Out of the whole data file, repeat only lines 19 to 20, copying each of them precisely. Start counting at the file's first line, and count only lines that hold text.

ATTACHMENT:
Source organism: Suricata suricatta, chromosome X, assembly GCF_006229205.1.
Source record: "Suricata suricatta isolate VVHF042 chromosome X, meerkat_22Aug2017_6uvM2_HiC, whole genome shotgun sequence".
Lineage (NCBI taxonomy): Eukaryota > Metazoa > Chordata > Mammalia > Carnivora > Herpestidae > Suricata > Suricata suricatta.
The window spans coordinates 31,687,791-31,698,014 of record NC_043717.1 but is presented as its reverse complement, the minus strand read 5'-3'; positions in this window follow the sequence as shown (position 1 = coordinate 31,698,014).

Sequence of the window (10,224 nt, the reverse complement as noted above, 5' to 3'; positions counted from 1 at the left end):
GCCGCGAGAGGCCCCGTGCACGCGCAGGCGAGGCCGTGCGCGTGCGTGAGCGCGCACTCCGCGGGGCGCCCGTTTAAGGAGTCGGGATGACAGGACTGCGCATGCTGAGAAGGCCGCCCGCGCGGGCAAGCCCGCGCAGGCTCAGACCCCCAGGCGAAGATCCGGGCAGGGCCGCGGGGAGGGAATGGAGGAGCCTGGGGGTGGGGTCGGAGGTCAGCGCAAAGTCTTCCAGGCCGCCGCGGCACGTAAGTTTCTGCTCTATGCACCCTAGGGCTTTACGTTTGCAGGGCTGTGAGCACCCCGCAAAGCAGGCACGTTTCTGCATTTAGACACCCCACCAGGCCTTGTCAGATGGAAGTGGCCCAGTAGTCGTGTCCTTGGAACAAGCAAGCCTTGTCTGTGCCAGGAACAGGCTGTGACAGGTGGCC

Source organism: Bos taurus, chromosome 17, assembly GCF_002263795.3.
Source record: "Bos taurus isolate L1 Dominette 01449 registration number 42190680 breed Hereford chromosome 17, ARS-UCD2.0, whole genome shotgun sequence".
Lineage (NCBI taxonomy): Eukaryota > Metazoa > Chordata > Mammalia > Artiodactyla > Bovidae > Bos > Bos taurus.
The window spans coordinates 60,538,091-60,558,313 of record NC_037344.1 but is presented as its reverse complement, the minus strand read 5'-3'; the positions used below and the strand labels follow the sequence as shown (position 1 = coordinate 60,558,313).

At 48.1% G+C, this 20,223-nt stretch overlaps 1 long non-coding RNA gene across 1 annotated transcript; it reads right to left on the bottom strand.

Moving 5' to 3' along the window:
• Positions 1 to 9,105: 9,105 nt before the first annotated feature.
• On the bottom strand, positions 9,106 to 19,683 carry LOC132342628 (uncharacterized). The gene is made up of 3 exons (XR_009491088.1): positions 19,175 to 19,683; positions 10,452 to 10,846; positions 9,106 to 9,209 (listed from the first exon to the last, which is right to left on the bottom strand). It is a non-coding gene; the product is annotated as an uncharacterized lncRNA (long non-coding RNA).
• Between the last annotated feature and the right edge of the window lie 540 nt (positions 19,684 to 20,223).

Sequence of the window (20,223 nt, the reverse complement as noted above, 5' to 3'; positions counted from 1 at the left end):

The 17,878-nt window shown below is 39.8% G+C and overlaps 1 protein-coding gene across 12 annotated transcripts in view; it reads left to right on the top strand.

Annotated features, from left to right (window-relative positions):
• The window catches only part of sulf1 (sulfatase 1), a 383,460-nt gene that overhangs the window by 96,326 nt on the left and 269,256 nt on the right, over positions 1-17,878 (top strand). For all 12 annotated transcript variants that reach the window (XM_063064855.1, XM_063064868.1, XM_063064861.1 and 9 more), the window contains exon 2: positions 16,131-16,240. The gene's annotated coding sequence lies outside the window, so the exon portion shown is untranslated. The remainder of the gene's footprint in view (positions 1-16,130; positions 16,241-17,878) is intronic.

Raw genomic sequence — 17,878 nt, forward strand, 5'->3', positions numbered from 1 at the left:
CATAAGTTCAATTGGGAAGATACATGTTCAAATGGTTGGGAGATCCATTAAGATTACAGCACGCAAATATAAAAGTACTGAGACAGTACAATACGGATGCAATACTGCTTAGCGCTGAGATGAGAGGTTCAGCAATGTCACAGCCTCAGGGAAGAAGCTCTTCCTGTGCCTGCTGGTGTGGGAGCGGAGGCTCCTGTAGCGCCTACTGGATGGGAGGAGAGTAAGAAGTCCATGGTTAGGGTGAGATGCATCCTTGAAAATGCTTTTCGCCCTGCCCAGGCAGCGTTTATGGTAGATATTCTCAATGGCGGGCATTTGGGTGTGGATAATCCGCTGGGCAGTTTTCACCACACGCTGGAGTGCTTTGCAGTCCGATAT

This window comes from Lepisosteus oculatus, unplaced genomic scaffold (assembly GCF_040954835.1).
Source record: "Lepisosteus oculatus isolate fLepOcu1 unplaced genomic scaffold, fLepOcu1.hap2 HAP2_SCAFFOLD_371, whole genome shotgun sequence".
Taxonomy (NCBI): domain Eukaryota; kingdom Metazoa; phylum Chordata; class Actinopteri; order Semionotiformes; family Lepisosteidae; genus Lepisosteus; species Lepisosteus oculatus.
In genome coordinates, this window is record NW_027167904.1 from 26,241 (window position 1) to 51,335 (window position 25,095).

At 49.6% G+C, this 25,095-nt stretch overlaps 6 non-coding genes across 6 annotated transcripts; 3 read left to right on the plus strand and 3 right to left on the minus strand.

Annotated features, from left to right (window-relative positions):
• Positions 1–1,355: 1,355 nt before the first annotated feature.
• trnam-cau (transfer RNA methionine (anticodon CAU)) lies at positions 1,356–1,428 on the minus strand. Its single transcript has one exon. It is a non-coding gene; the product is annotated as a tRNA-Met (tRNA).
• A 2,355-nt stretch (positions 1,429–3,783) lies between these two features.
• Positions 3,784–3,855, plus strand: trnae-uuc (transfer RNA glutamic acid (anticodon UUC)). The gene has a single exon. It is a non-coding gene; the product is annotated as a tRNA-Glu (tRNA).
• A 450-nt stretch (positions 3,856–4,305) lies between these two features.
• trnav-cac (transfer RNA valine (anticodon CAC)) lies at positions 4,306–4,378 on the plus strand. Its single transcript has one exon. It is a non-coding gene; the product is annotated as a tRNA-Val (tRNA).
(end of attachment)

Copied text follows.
• The window catches only part of sulf1 (sulfatase 1), a 383,460-nt gene that overhangs the window by 96,326 nt on the left and 269,256 nt on the right, over positions 1-17,878 (top strand). For all 12 annotated transcript variants that reach the window (XM_063064855.1, XM_063064868.1, XM_063064861.1 and 9 more), the window contains exon 2: positions 16,131-16,240. The gene's annotated coding sequence lies outside the window, so the exon portion shown is untranslated. The remainder of the gene's footprint in view (positions 1-16,130; positions 16,241-17,878) is intronic.

Raw genomic sequence — 17,878 nt, forward strand, 5'->3', positions numbered from 1 at the left: